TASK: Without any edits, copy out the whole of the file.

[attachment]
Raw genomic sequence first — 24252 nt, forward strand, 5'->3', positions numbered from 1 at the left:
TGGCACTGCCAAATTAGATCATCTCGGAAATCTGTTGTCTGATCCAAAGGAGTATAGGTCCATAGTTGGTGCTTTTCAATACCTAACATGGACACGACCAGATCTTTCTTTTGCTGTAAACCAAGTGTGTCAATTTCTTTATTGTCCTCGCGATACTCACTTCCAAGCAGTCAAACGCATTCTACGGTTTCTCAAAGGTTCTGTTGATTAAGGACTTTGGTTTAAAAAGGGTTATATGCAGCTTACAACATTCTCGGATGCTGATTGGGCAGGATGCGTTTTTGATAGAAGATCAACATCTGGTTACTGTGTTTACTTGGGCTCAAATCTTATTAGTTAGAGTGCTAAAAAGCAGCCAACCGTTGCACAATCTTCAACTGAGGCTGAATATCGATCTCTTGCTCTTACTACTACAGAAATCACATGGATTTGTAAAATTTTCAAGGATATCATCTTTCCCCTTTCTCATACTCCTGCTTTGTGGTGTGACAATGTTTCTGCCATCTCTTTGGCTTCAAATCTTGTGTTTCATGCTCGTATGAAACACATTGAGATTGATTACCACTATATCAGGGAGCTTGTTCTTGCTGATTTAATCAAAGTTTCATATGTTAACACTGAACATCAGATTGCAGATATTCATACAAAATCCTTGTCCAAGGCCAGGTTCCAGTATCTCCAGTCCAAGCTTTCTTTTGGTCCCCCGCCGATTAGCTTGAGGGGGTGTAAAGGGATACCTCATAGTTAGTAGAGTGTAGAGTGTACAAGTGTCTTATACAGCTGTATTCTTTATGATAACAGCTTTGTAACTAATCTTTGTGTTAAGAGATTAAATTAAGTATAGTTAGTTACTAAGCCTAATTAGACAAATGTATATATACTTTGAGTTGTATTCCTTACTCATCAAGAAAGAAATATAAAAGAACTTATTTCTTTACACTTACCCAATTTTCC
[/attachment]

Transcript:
Raw genomic sequence first — 24252 nt, forward strand, 5'->3', positions numbered from 1 at the left:
TGGCACTGCCAAATTAGATCATCTCGGAAATCTGTTGTCTGATCCAAAGGAGTATAGGTCCATAGTTGGTGCTTTTCAATACCTAACATGGACACGACCAGATCTTTCTTTTGCTGTAAACCAAGTGTGTCAATTTCTTTATTGTCCTCGCGATACTCACTTCCAAGCAGTCAAACGCATTCTACGGTTTCTCAAAGGTTCTGTTGATTAAGGACTTTGGTTTAAAAAGGGTTATATGCAGCTTACAACATTCTCGGATGCTGATTGGGCAGGATGCGTTTTTGATAGAAGATCAACATCTGGTTACTGTGTTTACTTGGGCTCAAATCTTATTAGTTAGAGTGCTAAAAAGCAGCCAACCGTTGCACAATCTTCAACTGAGGCTGAATATCGATCTCTTGCTCTTACTACTACAGAAATCACATGGATTTGTAAAATTTTCAAGGATATCATCTTTCCCCTTTCTCATACTCCTGCTTTGTGGTGTGACAATGTTTCTGCCATCTCTTTGGCTTCAAATCTTGTGTTTCATGCTCGTATGAAACACATTGAGATTGATTACCACTATATCAGGGAGCTTGTTCTTGCTGATTTAATCAAAGTTTCATATGTTAACACTGAACATCAGATTGCAGATATTCATACAAAATCCTTGTCCAAGGCCAGGTTCCAGTATCTCCAGTCCAAGCTTTCTTTTGGTCCCCCGCCGATTAGCTTGAGGGGGTGTAAAGGGATACCTCATAGTTAGTAGAGTGTAGAGTGTACAAGTGTCTTATACAGCTGTATTCTTTATGATAACAGCTTTGTAACTAATCTTTGTGTTAAGAGATTAAATTAAGTATAGTTAGTTACTAAGCCTAATTAGACAAATGTATATATACTTTGAGTTGTATTCCTTACTCATCAAGAAAGAAATATAAAAGAACTTATTTCTTTACACTTACCCAATTTTCC